Commonwealth Bank’s CIO, Michael Harte, spoke to young IT professionals at an Australian Computer Society event about the kind of qualities they need to attain now to succeed and help overcome a skills shortage that threatens Australia’s digital economy.
A career in IT doesn’t have to be so monotonous, Harte said. No longer are the days where IT is only limited to the “drudgery” of running the day-to-day technology functions or mundane maintenance activities. With technology being applicable to so many industries, he said there is more opportunity for people in IT to have a career where their creative ideas can contribute to the business and add value.
“We can be quite creative. Some people regard the science community, or the mathematics community, or the engineering community to be rather dull. But in fact, most of what we do, [what] most of us endeavour to do is create new ways to apply that area of logic to improve the lives of others and to create value,” he said.
Be more than just technical
Being a technical ‘know it all’ probably won’t get you very far in a long-term IT career, Harte said. It’s all about having a drive to innovate and to help deliver business outcomes. This is what Harte said he looks for when hiring IT staff.
“Some people may [look for] really deep technical skills. That’s helpful, but it’s not necessary. What is necessary is an energy to be creative, to be inquisitive, to continue to be dissatisfied with the status quo, a willingness to get stuck in, and to deliver value. Ideas are worth nothing unless there is a plan to execute and deliver value,” he said.
“I found that business analytical skills were not sufficient to allow me to have a conversation with [business executives and stakeholders]. People that were technically inclined – people in research and development, people who are involved in logic and data, business rules and presentation – who had lots of technical depth were unable in many cases to explain [their ideas] in terms of the value proposition.”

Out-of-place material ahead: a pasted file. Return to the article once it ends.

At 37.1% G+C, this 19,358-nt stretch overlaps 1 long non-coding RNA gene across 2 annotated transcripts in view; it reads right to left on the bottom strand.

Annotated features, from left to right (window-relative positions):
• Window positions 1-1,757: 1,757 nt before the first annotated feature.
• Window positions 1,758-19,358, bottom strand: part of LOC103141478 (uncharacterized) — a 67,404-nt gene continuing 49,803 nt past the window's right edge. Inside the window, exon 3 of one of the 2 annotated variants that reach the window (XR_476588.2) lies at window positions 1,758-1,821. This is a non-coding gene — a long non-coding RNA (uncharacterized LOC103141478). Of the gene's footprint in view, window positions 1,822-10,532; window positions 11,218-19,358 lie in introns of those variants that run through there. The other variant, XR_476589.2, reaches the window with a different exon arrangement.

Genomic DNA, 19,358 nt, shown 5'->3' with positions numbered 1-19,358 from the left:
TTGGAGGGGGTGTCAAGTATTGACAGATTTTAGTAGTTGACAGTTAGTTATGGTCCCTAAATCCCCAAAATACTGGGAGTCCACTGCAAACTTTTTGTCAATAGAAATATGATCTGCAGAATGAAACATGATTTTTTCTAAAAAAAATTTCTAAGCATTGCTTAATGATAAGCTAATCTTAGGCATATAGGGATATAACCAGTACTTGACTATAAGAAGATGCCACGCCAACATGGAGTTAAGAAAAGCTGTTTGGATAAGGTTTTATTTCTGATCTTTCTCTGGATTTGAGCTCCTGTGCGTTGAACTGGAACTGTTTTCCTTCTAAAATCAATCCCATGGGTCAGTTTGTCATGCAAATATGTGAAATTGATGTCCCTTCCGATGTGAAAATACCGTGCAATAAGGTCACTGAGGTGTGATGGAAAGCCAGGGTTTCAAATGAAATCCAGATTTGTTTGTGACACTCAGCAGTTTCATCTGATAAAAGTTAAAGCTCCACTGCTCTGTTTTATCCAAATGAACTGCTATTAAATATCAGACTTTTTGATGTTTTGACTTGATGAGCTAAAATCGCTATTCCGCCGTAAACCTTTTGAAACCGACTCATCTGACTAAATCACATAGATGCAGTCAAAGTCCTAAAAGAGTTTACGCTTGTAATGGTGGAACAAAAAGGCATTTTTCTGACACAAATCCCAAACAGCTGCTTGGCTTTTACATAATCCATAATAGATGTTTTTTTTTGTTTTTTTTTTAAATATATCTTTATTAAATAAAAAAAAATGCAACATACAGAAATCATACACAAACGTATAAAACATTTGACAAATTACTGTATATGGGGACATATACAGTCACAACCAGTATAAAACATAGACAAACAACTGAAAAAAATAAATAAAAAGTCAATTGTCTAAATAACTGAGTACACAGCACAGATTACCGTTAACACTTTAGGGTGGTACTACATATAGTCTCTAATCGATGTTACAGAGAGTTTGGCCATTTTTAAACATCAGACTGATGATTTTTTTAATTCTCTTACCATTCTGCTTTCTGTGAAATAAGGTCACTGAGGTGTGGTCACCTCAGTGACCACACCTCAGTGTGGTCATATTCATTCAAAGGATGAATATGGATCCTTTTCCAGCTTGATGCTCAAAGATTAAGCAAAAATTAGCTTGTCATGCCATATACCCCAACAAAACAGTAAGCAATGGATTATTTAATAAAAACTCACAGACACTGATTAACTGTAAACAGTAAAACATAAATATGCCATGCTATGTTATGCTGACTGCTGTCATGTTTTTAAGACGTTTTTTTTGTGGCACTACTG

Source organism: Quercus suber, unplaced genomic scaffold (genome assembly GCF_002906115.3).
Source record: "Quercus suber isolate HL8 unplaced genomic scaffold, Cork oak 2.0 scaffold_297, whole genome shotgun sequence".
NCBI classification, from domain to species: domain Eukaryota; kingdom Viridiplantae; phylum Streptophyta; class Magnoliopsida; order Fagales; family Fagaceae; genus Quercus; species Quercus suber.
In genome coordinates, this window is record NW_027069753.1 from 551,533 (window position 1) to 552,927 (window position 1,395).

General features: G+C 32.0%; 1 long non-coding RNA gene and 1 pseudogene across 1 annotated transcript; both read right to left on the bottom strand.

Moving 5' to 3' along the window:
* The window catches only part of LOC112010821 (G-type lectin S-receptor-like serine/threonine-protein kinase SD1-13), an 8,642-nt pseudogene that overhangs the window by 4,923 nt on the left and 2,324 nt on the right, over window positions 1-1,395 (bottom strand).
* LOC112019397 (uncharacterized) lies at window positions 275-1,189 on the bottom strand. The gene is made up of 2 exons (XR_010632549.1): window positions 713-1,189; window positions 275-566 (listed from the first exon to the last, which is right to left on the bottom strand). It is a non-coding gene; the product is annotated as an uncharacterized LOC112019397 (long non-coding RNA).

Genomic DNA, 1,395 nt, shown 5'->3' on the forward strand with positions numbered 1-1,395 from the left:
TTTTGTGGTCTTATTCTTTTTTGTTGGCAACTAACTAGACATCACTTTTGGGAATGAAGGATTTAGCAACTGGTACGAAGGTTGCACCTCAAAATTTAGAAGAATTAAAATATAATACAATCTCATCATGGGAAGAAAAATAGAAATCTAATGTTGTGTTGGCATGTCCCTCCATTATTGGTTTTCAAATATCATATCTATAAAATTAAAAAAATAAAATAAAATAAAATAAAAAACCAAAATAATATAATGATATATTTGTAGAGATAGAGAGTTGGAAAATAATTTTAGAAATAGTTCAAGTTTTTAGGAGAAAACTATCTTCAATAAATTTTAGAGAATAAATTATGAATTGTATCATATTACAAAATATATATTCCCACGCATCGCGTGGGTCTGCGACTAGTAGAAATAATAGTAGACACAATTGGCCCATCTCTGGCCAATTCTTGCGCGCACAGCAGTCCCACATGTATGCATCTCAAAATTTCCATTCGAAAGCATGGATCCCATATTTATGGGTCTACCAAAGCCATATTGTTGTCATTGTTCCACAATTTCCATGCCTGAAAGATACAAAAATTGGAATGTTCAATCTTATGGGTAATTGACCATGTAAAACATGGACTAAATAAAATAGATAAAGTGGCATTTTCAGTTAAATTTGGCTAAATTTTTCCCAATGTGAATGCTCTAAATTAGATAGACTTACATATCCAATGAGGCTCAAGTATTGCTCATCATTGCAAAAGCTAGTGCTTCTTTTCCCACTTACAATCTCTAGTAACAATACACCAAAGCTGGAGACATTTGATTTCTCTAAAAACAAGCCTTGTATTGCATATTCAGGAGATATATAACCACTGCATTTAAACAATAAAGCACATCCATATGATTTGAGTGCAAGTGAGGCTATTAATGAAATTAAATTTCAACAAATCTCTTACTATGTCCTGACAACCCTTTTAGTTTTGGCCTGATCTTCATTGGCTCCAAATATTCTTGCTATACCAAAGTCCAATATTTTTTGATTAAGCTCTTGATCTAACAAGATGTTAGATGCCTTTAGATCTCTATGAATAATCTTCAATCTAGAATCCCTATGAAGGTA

Be a business leader
Harte said skills in management, communication, leadership and commercial understanding will become more prevalent in the future, as more businesses require technology to play an active role in the development and creation of competitive advantage.
“In IT, the best performing groups are those who make high quality decisions more faster and on a more consistent basis,” he said.
“What they do is they convert $1 of investment into $20 of return, and $30 if they are really good at it and $4 if they are only very average at it. But it is the investment in the platform, apps and content that you own or control that differentiates [you] from the competition on a sustained basis that creates competitive advantage.”
Remember: IT careers are diverse
The diversity of IT careers is still not being fully understood in education institutions, Harte said. Universities and other institutions don’t market IT as well as they could, sometimes limiting IT career opportunities to roles such as “database administrator” and “assistant engineer”, he said.
“They don’t talk about this career opportunity in IT: To be in the forefront of any industry creating value through data and logic. So whether it is the music industry, entertainment, gaming, social media, all of those are based on IT – not only traditional lucrative industries like healthcare and pharmaceuticals, advertising and finance.”